Regular contributor Sy Harding takes a look at the measures the Fed and Federal Government have taken to avoid the second coming of the Great Depression – they’ve thrown everything at it, including the kitchen sink.
And to give credit where credit is due, Bernanke & Co have (thus far, at least) been successful in staving off another Great Depression. But at what cost? And is the system even more at risk now than it was pre-2007 crash?
We Could be in Great Depression II – But We’re Not!
Being Street Smart
January 14, 2011
Global financial authorities proved to be quite adept at reacting quickly, step-by-panicked step, to the financial crisis as it unfolded, making hasty dramatic moves dreamed up on the fly in panicked weekend meetings.
That the efforts worked is obvious. We are not in Great Depression II.
Heck, we’re already back to buying new cars, packing the airports and vacation destinations, and piling money into the stock market. Bankers are not jumping out of office windows as in the 1930’s. Those eased out of their former positions are enjoying impressive golden parachute retirements. Those still in their positions are already celebrating humongous performance bonuses again. The U.S. government has even made sizable profits from many of the temporary bailout loans and investments.
And the good news doesn’t stop there.
Global central banks, the International Monetary Fund, the U.S. Congress, and financial regulators, have thoroughly investigated the causes of the crisis and promised changes that will prevent such near disasters from ever happening again.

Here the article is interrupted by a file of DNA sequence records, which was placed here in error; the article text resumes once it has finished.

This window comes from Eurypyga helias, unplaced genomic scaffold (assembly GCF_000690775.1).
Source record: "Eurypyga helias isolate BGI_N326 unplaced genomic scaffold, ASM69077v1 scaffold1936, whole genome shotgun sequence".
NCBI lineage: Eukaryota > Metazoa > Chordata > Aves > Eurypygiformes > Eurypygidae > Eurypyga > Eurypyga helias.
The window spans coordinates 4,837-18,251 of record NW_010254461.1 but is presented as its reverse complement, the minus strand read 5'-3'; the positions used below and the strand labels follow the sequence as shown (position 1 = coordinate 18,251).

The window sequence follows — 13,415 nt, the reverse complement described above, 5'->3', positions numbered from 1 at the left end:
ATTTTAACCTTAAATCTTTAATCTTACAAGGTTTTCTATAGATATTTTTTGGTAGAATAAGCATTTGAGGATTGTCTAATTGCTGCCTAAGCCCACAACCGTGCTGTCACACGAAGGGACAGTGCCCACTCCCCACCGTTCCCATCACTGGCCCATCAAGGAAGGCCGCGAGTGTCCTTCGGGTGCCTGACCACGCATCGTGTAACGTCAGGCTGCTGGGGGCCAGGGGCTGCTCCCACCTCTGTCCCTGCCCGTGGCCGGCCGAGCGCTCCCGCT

That is such a relief.
- If only global financial authorities could provide something more concrete than verbal assurances, anything at all to indicate they are able to see, and are willing to address, potential problematic conditions before they develop into the next crisis.
So far they have not only left the previous problematic conditions in place, but have amplified their potential for damage.
For instance, too big to fail financial institutions have become larger than ever, made so by the very actions chosen to solve the crisis. The largest dozen banks were quickly handed hundreds of $billions, with few restrictions on how the money was to be used, and encouraged, in some cases even forced, to acquire their weaker competitors. JP Morgan Chase took over Bear Stearns. Bank of America took over Merrill Lynch. Wells Fargo took over Wachovia. JP Morgan Chase took over Washington Mutual to name a few.
Meanwhile, the more than 7,000 small and medium-size banks were left hanging in the breeze, and two years after the crisis ended are still going under at a faster pace than during the crisis. And more than a million home-owners lost their homes just in 2010, with a million more destined for the same treatment this year.
Then there is the so-called moral hazard, the behavior that can be expected from people who are insulated from punishment for their actions.